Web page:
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    Princepassed away at his home in Minnesota at age 57. As we collectively grieve this immeasurable loss, many of us are compelled to find solace in his massive catalog. 

    This isn’t particularly easy to do online. Prince’s relationship with the Internet was on-again, off-again; in 2010, he told The Mirror that the “Internet was completely over.” His streaming catalog is now limited just to Tidal, which is home to 34 of his albums. So let this be your reminder to sign up for that free trial and bask in the stream of Prince today/this weekend/for the next month. 

    The radio station 89.3 The Current is also streaming Prince music all day.  

    As for YouTube, Prince had a complicated relationship there, too. Most notably, his label sued to get a 2007 clip of a woman’s baby dancing to “Let’s Go Crazy” removed from the Internet. In 2015, it was ruled that labels must consider fair use before issuing takedown requests. 

    But a handful of stellar Prince clips still exist (at least for now), ones that show every angle of the glorious prism that is Prince.

    1) “Purple Rain” at the Super Bowl, 2007

    Prince in the rain doing “Purple Rain” for the 2007 Super Bowl halftime show. Reportedly, when asked before the set if he was OK with the rain, he told organizers, “Can you make it rain harder?” 

    2) “Creep” at Coachella, 2008

    Radiohead’s Thom Yorke, another musician with a complicated relationship with streaming music, was apparently a bit perplexed that Prince blocked this cover from YouTube in 2008. However, seven years later (how long is that in Prince years?), the clip was allowed back

    3) “I Wanna Be Your Lover” at Capitol Theatre, 1982

    This full performance is worth a watch, but this song in particular shows Prince the performer

    4) Prince, Michael Jackson, and James Brown, 1983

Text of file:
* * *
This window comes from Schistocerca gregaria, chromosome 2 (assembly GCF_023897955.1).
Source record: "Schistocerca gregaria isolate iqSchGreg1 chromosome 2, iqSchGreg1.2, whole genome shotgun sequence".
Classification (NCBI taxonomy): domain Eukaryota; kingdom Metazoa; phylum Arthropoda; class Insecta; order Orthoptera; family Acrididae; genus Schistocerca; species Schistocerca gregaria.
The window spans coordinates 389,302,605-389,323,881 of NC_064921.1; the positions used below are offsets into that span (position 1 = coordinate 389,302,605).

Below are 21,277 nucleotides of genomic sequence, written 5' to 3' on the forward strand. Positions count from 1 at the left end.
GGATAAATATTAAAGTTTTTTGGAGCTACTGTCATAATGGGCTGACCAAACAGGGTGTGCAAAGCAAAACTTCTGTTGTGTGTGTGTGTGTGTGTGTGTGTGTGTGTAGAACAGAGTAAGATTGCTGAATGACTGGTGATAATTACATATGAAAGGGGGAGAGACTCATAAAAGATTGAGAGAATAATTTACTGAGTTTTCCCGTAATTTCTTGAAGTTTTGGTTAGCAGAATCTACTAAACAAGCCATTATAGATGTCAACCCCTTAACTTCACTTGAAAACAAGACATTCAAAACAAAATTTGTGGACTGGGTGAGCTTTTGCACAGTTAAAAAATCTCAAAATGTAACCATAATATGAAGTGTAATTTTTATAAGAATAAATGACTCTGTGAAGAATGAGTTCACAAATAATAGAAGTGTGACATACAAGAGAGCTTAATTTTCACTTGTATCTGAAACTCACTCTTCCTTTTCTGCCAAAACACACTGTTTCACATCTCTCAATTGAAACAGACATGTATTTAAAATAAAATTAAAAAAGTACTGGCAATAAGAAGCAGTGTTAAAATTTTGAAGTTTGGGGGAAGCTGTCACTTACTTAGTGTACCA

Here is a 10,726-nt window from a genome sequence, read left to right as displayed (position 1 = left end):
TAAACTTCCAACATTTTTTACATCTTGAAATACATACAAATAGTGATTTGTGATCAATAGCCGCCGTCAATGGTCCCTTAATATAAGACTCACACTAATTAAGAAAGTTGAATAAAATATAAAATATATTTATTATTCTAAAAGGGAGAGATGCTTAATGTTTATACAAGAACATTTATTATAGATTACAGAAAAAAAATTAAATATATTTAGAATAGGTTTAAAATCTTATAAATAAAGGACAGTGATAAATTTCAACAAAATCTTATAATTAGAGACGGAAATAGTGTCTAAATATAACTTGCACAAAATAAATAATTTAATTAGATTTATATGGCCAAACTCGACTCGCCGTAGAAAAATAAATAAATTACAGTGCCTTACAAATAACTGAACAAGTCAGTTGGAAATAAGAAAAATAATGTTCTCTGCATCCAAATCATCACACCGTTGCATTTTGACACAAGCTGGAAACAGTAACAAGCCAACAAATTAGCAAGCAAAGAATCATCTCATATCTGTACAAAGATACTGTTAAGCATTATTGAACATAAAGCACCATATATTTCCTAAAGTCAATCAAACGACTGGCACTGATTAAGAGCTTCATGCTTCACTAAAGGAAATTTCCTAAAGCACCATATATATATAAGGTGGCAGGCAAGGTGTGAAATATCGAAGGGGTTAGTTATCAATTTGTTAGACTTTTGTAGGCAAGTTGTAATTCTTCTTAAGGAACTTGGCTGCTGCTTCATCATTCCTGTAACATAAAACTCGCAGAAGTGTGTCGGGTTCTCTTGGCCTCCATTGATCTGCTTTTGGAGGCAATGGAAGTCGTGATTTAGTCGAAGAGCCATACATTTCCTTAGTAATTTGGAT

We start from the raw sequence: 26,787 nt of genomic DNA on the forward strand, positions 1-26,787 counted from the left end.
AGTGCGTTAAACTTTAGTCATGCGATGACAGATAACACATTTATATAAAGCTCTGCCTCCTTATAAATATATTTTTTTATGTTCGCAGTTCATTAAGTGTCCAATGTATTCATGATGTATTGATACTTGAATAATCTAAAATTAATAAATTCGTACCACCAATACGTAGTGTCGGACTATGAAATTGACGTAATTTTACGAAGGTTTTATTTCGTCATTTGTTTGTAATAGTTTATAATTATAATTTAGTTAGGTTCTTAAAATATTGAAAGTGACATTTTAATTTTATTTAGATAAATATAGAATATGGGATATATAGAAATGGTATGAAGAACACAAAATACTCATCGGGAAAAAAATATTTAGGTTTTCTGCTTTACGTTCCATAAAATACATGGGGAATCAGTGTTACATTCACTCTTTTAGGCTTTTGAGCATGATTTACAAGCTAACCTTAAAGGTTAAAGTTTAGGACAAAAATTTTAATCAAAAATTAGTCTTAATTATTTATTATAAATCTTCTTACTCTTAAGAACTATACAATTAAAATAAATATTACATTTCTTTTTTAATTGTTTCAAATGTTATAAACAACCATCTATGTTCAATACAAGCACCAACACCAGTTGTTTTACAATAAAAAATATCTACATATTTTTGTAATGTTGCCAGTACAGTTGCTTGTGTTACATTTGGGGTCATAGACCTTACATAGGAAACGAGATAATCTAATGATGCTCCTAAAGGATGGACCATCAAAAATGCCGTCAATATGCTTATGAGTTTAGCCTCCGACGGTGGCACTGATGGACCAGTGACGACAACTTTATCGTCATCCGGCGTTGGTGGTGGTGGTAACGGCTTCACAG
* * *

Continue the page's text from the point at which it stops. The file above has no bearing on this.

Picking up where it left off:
Around the 1:50 mark, James Brown calls out to Prince in the audience, who naturally arrives riding on a longhaired man’s back. He then floats on stage and tosses off his gloves. Game: blouses

    5) Prince on Today, 1997

    Prince surprised Bryant Gumbel on the day he left the show and showed off his comedic side. 

    6) Prince on Midnight Special, 1980 

    He knew how to dress for television appearances. 

    7) “Batdance,” 1989 

    The best thing to come out of the 1989 Tim Burton-helmed Batman, to be honest. 

    8) “While My Guitar Gently Weeps,” 2004

    Prince joined Tom Petty, Steve Winwood, and Jeff Lynne to perform the Beatles song at the 2004 Rock & Roll Hall of Fame induction, as a tribute to the late George Harrison. He rips a Princely solo around the 3:28 mark. 

    9) Prince doing “Gett Off” at the 1991 MTV Video Music Awards

    Where were you when you saw Prince’s ass on TV and how did it make you feel, you know, down there? 



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    Vocal performance pros are projecting Christina Aguilera’s online masterclass to fall flat.

    Aguilera is teaching anyone with an Internet connection and $90 how to sing through online instruction next month. The class is featured through newly launched company MasterClass, which just secured $15 million in funding. The company offers classes from Kevin Spacey, Serena Williams, and Dustin Hoffman who give tips on how to succeed in their respective fields.

    But Aguilera gave us a little teaser of what’s to come in a video tutorial called "The Secret to Hitting High Notes," and let’s just say it struck a chord.


    Others weren't so quick to skewer the multi-Grammy award winner, arguing that her perspective has value as an extraordinary vocalist with an accomplished career. 

    "It saddens me to see how my colleagues are so quick to judge other people," Juan Carlos Rodriguez, a doctoral student for voice performance and pedagogy at the University of Texas at Austin, told the Daily Dot in an email. "If you are going to criticize the fact that you feel that she has no right to be teaching voice, at least do it with a sincere heart."